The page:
In this situation, we said that a simple breach must be sufficient because in such a case the state does not act by state authority. It is a simple participant in commercial business. That is clearly a market orientation. The link to the United Kingdom here is that the UK Supreme Court in April of last year had exactly this question. It said, “We see these two conflicting ECJ judgments. We give interpretation to these two, and we think that the one that goes for state liability is the more convincing one.” They overruled their own case law.
This is one of the most fundamental questions of modern economic law because we are talking about huge amounts of money at stake. At the end of the day, this is not only about a non-mercantilist model; it is also about avoiding moral hazard. If a civil servant does not risk having something held against them, at the end of the day they can easily give the contract to this or to that. It is a very fundamental question.
Stephen Kinnock: You have talked a lot about this issue of the potential conflict between the ECJ and EFTA Court. You pointed out that you were quite surprised that the British Government’s paper on dispute resolution only refers to the written law and does not really refer to the continuous dialogue that a number of other eminent lawyers have talked about in terms of the relationship between the EFTA Court and the ECJ.
Obviously, you cannot speak on behalf of the British Government, but can you expand on why you think it was a missed opportunity in that dispute resolution paper not to talk more extensively outside the confines of written law?
Professor Baudenbacher: I can only guess here, but I have years of experience with the Swiss Government. I am a Liechtenstein judge, but I am a Swiss national, and I have been a professor in Switzerland for decades, so I am very familiar with the Swiss situation.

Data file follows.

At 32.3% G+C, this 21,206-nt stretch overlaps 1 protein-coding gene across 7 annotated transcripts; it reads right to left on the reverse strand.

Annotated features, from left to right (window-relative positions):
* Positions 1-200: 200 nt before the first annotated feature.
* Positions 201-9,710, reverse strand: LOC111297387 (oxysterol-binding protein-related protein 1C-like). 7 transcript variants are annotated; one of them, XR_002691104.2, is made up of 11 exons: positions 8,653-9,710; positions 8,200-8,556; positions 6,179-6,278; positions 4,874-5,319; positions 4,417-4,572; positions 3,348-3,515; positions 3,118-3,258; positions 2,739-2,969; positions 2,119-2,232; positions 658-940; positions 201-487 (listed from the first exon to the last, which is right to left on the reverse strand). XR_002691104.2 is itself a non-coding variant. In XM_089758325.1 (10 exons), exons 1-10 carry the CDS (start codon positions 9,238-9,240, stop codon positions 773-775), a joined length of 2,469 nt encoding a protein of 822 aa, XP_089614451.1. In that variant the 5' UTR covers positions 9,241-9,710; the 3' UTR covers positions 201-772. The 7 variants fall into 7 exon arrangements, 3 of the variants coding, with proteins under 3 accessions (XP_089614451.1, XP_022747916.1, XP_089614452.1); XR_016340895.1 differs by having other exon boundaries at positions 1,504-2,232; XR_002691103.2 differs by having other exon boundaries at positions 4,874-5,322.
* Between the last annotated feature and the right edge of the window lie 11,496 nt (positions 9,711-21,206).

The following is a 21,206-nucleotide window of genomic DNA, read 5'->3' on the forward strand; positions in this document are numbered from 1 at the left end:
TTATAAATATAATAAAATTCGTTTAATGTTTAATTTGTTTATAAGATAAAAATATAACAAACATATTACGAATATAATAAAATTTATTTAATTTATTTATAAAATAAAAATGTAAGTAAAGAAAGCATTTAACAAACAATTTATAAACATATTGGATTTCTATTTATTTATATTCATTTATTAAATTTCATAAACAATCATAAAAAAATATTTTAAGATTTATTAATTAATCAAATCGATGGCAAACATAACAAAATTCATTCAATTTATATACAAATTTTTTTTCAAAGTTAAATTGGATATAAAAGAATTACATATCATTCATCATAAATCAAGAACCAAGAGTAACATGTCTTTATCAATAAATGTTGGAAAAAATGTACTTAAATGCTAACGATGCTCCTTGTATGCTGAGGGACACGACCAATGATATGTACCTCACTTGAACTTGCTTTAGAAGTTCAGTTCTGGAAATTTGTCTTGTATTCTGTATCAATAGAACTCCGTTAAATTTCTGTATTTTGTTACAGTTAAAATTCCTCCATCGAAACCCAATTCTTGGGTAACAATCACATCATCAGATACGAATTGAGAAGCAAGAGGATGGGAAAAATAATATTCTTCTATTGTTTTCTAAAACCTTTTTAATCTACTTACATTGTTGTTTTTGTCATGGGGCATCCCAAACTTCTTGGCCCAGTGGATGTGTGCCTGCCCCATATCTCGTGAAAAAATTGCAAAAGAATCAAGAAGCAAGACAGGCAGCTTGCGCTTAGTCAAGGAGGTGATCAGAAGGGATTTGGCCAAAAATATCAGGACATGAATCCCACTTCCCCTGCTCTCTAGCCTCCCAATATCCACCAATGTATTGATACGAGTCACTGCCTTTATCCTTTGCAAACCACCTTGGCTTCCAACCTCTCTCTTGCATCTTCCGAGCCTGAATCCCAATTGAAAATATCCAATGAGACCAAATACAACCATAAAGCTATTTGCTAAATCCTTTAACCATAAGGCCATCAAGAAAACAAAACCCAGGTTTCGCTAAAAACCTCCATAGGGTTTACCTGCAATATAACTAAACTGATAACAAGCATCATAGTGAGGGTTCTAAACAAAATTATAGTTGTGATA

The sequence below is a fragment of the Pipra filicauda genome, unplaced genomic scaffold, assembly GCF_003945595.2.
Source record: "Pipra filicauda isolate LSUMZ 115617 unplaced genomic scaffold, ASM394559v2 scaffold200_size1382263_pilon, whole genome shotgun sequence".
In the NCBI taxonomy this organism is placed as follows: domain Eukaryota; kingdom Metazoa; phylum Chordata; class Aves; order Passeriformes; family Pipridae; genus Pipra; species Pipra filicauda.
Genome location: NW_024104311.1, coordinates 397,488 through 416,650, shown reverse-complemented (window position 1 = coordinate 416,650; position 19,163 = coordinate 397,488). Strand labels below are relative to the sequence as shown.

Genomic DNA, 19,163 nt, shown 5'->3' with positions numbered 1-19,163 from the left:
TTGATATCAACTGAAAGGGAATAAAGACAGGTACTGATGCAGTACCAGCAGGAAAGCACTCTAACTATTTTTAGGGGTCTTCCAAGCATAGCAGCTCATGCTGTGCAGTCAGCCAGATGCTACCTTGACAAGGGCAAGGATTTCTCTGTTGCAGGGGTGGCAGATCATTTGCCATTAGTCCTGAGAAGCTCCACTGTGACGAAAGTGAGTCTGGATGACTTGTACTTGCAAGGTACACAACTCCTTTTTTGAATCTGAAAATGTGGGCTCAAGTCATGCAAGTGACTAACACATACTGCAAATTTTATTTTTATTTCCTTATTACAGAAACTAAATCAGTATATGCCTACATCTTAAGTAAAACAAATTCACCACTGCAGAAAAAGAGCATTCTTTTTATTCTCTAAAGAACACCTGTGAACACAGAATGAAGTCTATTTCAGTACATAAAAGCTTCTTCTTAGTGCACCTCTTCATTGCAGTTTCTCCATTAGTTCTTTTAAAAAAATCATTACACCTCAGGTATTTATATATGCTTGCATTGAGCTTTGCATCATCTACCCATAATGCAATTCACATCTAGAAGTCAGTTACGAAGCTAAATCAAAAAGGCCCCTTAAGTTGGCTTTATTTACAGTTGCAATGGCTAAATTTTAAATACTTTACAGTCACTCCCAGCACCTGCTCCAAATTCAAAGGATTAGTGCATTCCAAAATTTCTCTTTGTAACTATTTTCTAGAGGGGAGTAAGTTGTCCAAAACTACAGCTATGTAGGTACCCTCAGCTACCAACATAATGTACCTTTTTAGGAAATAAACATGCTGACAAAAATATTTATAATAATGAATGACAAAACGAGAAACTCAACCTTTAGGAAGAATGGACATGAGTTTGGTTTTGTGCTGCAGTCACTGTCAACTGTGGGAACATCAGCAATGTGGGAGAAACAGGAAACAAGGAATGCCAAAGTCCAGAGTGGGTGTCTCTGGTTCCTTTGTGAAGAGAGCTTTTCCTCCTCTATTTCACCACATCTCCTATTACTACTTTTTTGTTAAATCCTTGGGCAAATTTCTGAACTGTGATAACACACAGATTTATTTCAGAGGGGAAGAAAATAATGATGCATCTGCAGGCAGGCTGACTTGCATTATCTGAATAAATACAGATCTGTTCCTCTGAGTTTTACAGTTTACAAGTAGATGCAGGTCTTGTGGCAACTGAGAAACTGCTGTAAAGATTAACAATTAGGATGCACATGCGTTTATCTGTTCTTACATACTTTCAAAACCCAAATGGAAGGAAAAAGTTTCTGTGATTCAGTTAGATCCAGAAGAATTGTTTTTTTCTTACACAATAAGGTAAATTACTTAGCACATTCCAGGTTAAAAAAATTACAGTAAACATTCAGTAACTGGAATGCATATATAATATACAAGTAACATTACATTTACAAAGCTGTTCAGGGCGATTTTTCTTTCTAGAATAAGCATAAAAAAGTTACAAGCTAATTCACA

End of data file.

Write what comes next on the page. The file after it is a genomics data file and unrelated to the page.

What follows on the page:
In the case of Switzerland, it was the same. It is very difficult and burdensome to read judgements and to compare them. It is much easier to have a look at the treaty and to say, “Well, there it is stated, and this is one-sided.” To analyse case law is quite a challenging thing. That would be my answer. People do not make the effort to really look into these matters. It was the same in Switzerland.
Stephen Kinnock: So you think it would be a good idea, in terms of our debate here in this country, to get a better understanding of the dynamics of the interaction between the courts. At the moment, you feel that it is insufficient and that we do not have a sufficient understanding of how it works in practice.
Professor Baudenbacher: It is a complex thing, I admit. It is not easy. You have to invest a lot of time and you have to be experienced in this. Part of my showing up here today is my preparedness to explain these matters. I am not absolutely free to speak about it, but I am outgoing as a judge and I will continue to deal with these questions. At the end of the day, there have always been two structures in Europe since 1960. Even under the OEEC in the 1950s there were these two movements: those who wanted to go for political integration—at the time, the six—and then the Brits and the Swiss, who were reluctant. They were hoping that this schism could be avoided in the 1950s.
Then the European Economic Community was set up in 1957 and started in 1958. In 1960, Great Britain took the initiative to set up EFTA with those who did not want to join the community at the time. It was the time of the inner six and the outer seven.
In one way or the other, this way of thinking in categories of free trade and the like has always been there, although most EFTA states joined the European Union in the meantime. There is always this separation between the way of thinking of those further north and those further south. It probably also has to do with the theory of legal origin, religion and the like.
Geneva is located in Switzerland. That is the place where Calvin started his reformation, which then moved over to parts of what is now the United Kingdom and also to the United States. The approach to the economy of the Swiss or the Brits, if I may now say in this general way, or the Americans, is a different one than the approach to money by people further south in Europe.